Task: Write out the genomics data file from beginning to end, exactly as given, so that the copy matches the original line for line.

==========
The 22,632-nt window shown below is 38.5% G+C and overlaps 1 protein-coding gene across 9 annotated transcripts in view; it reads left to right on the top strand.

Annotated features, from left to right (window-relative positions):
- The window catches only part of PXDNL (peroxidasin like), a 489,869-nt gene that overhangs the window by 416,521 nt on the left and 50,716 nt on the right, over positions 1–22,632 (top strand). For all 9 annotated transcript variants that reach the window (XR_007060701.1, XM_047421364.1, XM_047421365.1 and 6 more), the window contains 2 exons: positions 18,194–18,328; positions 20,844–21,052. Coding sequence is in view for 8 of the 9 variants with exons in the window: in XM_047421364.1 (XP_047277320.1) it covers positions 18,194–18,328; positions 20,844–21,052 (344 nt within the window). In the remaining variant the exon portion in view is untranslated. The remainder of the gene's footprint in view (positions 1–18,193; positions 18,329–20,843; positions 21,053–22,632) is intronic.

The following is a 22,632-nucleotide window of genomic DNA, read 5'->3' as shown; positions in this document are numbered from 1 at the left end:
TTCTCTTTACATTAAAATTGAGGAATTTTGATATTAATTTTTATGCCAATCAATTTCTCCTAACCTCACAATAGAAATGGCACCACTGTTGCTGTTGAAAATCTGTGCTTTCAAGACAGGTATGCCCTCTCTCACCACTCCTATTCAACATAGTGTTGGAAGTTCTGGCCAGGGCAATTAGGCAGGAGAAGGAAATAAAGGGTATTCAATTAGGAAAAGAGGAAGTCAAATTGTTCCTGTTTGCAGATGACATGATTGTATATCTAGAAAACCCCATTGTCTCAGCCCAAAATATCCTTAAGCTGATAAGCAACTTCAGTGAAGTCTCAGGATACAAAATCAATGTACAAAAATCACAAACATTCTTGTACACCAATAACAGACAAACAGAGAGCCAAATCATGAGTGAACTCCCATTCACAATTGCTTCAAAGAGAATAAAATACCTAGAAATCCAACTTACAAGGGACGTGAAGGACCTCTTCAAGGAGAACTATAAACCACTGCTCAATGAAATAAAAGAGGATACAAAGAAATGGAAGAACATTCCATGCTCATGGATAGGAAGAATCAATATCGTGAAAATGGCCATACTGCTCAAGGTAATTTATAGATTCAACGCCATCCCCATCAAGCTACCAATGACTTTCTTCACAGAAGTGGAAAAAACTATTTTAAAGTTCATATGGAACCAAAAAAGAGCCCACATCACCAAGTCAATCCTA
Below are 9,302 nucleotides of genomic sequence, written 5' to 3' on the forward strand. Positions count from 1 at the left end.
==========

The 22,632-nt window shown below is 38.5% G+C and overlaps 1 protein-coding gene across 9 annotated transcripts in view; it reads left to right on the top strand.

Annotated features, from left to right (window-relative positions):
- The window catches only part of PXDNL (peroxidasin like), a 489,869-nt gene that overhangs the window by 416,521 nt on the left and 50,716 nt on the right, over positions 1–22,632 (top strand). For all 9 annotated transcript variants that reach the window (XR_007060701.1, XM_047421364.1, XM_047421365.1 and 6 more), the window contains 2 exons: positions 18,194–18,328; positions 20,844–21,052. Coding sequence is in view for 8 of the 9 variants with exons in the window: in XM_047421364.1 (XP_047277320.1) it covers positions 18,194–18,328; positions 20,844–21,052 (344 nt within the window). In the remaining variant the exon portion in view is untranslated. The remainder of the gene's footprint in view (positions 1–18,193; positions 18,329–20,843; positions 21,053–22,632) is intronic.

The following is a 22,632-nucleotide window of genomic DNA, read 5'->3' as shown; positions in this document are numbered from 1 at the left end:
TTCTCTTTACATTAAAATTGAGGAATTTTGATATTAATTTTTATGCCAATCAATTTCTCCTAACCTCACAATAGAAATGGCACCACTGTTGCTGTTGAAAATCTGTGCTTTCAAGACAGGTATGCCCTCTCTCACCACTCCTATTCAACATAGTGTTGGAAGTTCTGGCCAGGGCAATTAGGCAGGAGAAGGAAATAAAGGGTATTCAATTAGGAAAAGAGGAAGTCAAATTGTTCCTGTTTGCAGATGACATGATTGTATATCTAGAAAACCCCATTGTCTCAGCCCAAAATATCCTTAAGCTGATAAGCAACTTCAGTGAAGTCTCAGGATACAAAATCAATGTACAAAAATCACAAACATTCTTGTACACCAATAACAGACAAACAGAGAGCCAAATCATGAGTGAACTCCCATTCACAATTGCTTCAAAGAGAATAAAATACCTAGAAATCCAACTTACAAGGGACGTGAAGGACCTCTTCAAGGAGAACTATAAACCACTGCTCAATGAAATAAAAGAGGATACAAAGAAATGGAAGAACATTCCATGCTCATGGATAGGAAGAATCAATATCGTGAAAATGGCCATACTGCTCAAGGTAATTTATAGATTCAACGCCATCCCCATCAAGCTACCAATGACTTTCTTCACAGAAGTGGAAAAAACTATTTTAAAGTTCATATGGAACCAAAAAAGAGCCCACATCACCAAGTCAATCCTA
Below are 9,302 nucleotides of genomic sequence, written 5' to 3' on the forward strand. Positions count from 1 at the left end.